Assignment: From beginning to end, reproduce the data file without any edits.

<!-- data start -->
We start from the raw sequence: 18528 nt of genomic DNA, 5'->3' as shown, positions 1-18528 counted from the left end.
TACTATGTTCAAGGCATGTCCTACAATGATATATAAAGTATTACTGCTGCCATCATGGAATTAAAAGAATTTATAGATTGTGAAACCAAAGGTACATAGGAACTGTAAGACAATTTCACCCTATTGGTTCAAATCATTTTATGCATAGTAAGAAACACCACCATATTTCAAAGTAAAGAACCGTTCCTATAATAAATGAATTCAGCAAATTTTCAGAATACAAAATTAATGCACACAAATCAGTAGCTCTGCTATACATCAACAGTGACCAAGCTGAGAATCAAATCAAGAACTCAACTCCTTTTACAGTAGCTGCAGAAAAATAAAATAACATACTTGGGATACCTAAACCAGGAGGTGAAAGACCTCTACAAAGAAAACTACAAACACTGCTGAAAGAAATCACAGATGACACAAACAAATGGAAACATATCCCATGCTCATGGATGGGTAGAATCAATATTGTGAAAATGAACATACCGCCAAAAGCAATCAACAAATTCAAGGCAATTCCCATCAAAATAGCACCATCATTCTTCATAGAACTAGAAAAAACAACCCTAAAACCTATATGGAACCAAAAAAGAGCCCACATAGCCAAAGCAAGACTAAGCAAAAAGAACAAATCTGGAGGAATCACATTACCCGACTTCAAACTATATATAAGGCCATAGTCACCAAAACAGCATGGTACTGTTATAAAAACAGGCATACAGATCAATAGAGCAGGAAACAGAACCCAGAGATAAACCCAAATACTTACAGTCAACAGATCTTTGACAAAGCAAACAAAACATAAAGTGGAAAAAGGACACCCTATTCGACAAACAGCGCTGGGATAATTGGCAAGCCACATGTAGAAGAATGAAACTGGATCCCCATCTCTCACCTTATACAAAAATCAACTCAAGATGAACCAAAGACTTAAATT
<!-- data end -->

We start from the raw sequence: 18528 nt of genomic DNA, 5'->3' as shown, positions 1-18528 counted from the left end.
TACTATGTTCAAGGCATGTCCTACAATGATATATAAAGTATTACTGCTGCCATCATGGAATTAAAAGAATTTATAGATTGTGAAACCAAAGGTACATAGGAACTGTAAGACAATTTCACCCTATTGGTTCAAATCATTTTATGCATAGTAAGAAACACCACCATATTTCAAAGTAAAGAACCGTTCCTATAATAAATGAATTCAGCAAATTTTCAGAATACAAAATTAATGCACACAAATCAGTAGCTCTGCTATACATCAACAGTGACCAAGCTGAGAATCAAATCAAGAACTCAACTCCTTTTACAGTAGCTGCAGAAAAATAAAATAACATACTTGGGATACCTAAACCAGGAGGTGAAAGACCTCTACAAAGAAAACTACAAACACTGCTGAAAGAAATCACAGATGACACAAACAAATGGAAACATATCCCATGCTCATGGATGGGTAGAATCAATATTGTGAAAATGAACATACCGCCAAAAGCAATCAACAAATTCAAGGCAATTCCCATCAAAATAGCACCATCATTCTTCATAGAACTAGAAAAAACAACCCTAAAACCTATATGGAACCAAAAAAGAGCCCACATAGCCAAAGCAAGACTAAGCAAAAAGAACAAATCTGGAGGAATCACATTACCCGACTTCAAACTATATATAAGGCCATAGTCACCAAAACAGCATGGTACTGTTATAAAAACAGGCATACAGATCAATAGAGCAGGAAACAGAACCCAGAGATAAACCCAAATACTTACAGTCAACAGATCTTTGACAAAGCAAACAAAACATAAAGTGGAAAAAGGACACCCTATTCGACAAACAGCGCTGGGATAATTGGCAAGCCACATGTAGAAGAATGAAACTGGATCCCCATCTCTCACCTTATACAAAAATCAACTCAAGATGAACCAAAGACTTAAATT